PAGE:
Some great stuff out this weekend from some of my favorite people in Taiwan. First, my friend Courtney Donovan Smith publishes at China Policy Institute on the Taishang and the absentee ballot: explaining why the KMT supports the youth vote:
There are a few things wrong with this picture. First, the pan-greens have gone all out to get the youth to vote. After all, they voted overwhelming in their favor in the 9-in-1 election and usually do very well in this demographic. Conversely, the KMT does poorly with the young at the best of times. So why is the KMT trying to get younger voters into the voter booths, and to help them vote from anywhere? Why is the DPP against something that is common practice in democracies around the world? Why is there no open debate on this issue?Then: Solidarity rocks. Just rocks. He's become the best blog on Taiwan stuff, with great articles and insight. First, his commentary on Eric Chu's suggestion that the KMT run the widely respected Central Bank Head...
The one plausible answer is the Taishang, or China-based Taiwanese businesspeople and workers...
Here’s the Taipei Times summary of yesterday’s big story. Short summary, with a couple details they left out: A high-level KMT insider told UDN that Eric Chu 朱立倫 has met chief central banker Perng Fai-nan 彭淮南 several times to push him to run for president. Perng then yesterday told the press central banker will be his last job and he won’t get involved in things he doesn’t understand, like politics. Chu didn’t directly answer questions about whether the report was true, instead praising Perng, pointing out everyone respects him, he has a great international representation, and his support crosses blue and green.after you read that excellent piece in its entirety, don't miss his tart comments on the suggestion that Foxconn CEO Terry Gou run for President under the KMT banner.
If the report is true, it says a lot about both Perng’s character and Chu’s desperation. First I’ll comment, then I’ll show you Storm Media’s and UDN’s commentaries as well as blue legislators’ increasingly loud warnings to Chu...
There's very little one can add to this. The various suggestions that an outsider run as the KMT candidate show that the insiders, as Solidarity notes, have access to internal polls which are telling them that they aren't going to win. The KMT is in desperation mode. Eventually they will dangle an offer in front of someone like James Soong, a mainlander and once a member of the ruling core. Wang Jin-pyng as candidate would split the party, but as Veep candidate he'd be a good choice. The PFP is looking to ally with a party, and its choices are robust at the moment.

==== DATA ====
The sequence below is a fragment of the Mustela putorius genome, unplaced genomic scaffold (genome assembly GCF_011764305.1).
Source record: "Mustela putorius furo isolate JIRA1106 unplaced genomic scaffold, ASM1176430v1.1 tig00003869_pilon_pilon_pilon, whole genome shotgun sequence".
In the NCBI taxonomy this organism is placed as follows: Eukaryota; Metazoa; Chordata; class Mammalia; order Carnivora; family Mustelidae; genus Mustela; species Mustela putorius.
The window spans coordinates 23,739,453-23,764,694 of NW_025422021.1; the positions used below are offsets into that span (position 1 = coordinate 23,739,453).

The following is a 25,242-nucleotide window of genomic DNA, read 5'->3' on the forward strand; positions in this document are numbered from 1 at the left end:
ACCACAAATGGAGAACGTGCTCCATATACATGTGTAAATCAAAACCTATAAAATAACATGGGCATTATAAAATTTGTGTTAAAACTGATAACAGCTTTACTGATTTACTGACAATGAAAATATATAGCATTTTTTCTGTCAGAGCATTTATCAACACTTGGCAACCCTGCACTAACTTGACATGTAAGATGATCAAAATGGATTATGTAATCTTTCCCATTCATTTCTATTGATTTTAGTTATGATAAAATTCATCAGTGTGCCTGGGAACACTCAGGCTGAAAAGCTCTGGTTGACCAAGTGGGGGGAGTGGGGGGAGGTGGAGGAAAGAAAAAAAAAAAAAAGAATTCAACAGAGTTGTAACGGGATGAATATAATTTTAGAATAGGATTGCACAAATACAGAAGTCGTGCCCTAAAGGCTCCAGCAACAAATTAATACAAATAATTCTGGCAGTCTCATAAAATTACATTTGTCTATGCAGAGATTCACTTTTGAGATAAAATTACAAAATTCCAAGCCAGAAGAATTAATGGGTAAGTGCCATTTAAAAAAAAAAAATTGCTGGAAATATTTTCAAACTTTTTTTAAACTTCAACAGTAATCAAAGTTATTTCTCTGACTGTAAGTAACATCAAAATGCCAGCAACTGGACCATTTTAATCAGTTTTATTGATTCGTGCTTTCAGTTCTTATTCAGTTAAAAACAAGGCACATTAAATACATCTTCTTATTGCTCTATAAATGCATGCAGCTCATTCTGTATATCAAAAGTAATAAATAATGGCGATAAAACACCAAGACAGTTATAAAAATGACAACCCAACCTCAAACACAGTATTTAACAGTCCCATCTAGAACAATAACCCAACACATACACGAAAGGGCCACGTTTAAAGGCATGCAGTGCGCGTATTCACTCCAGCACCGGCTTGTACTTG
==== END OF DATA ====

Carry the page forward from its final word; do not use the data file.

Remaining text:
Of course, don't miss his droll post on all the splittism in the KMT. Key points: the growing clout of the PFP, the emergence of a KMT-allied party in Hsinchu, and the growing acceptance of the DPP among the aborigines. Read it all.
Finally, Ben Goren deleted an excellent post from the other day about the role of the grand justices. Recall that if Ma has these four appointees confirmed, then all 15 justices will have been appointed by him. Ben found two other powers of the court: it can impeach the President, and it can dissolve political parties that violate the Constitution. Scary, eh?
- Ben goes to Hsiao Liuchiu
- Chinese historian: to exaggerate the size of China's historical territory is not patriotic.
- Thinking Taiwan on Language Policy and the Presidential Election
- Fire shuts down reactor at 3rd nuke plant
- Thinking Taiwan on the behavior of Taiwan firms abroad
- Why I love the internet: surfing for something else, I stumbled across this 1982 obit for anthropologist Inez de Beauclair, who worked on Lanyu in the 1950s
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